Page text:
This paper was co-authored by Stephan Meschenmoser, Senior Portfolio Strategist, Official Institutions Group, BlackRock; Anthony Chan, Portfolio Strategist, BlackRock Investment Institute; Grace Qiu Tiantian, Senior Vice President, Economics and Investment Strategy, GIC; and Ding Li, Senior Vice President, Economics and Investment Strategy, GIC.

The introduction was written by Kevin Bong, Director, Economics and Investment Strategy, GIC and Alexander Brazier, Deputy Head, BlackRock Investment Institute.


The significant impact of Covid on the economic and financial markets landscape has brought into focus the importance of incorporating uncertainty into any investment process. The unusual, stop-start nature of activity has no historical precedent, meaning lessons from the past are unlikely to be very helpful. In addition, the world faces several structural changes such as the challenge of combating climate change, the implications of unprecedented monetary-fiscal coordination and the growing role of China.

The uncertain environment we are in warrants some humility around expected asset returns – the building blocks of strategic asset allocation. It is also important to acknowledge that there is no “optimal” portfolio for the wide range of significantly divergent yet plausible economic outcomes. Yet traditional portfolio techniques, such as mean variance optimization, take the approach of achieving an “optimal” asset allocation by assuming too much certainty in the economic outlook and expected asset returns. This is a significant risk at the current juncture that could impede investors from achieving their objectives.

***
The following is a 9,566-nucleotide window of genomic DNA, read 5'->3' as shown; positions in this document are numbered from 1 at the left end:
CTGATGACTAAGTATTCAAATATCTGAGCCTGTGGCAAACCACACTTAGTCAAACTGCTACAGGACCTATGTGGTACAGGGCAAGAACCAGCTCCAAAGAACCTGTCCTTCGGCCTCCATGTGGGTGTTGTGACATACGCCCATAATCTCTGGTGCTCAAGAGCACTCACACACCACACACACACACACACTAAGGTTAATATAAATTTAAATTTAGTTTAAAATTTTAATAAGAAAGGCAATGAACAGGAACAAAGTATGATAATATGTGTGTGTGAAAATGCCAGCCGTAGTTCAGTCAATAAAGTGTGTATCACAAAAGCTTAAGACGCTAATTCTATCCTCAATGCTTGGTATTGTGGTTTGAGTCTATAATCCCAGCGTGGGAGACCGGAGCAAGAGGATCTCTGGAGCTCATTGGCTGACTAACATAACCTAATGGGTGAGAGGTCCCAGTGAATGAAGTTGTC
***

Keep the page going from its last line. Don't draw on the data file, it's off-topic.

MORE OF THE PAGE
Both GIC and BlackRock believe strongly in incorporating uncertainty from the outset of any portfolio construction process. In this paper, we set out two alternatives to traditional methods. We study an explicit scenario-based approach and a simulation-based one, and explore ways the two could potentially be combined. The two approaches share a common philosophy – both allow for uncertainty, acknowledge that there is no “optimal” portfolio for all outcomes, and are flexible in a way that an investor’s aversion to uncertainty can be reflected in the portfolio.

This paper provides an overview of how we are looking beyond traditional portfolio construction approaches to prepare for an increasingly uncertain world. It aims to push forward the conversation and stimulate debate around portfolio construction.


Uncertainty is always an acute investment problem, particularly when several economic scenarios are sufficiently different and plausible. The post-Covid world faces uncertainty on a number of fronts – from the monetary and fiscal policy outlook and its impact on the U.S.-China strategic rivalry to structural forces such as sustainability.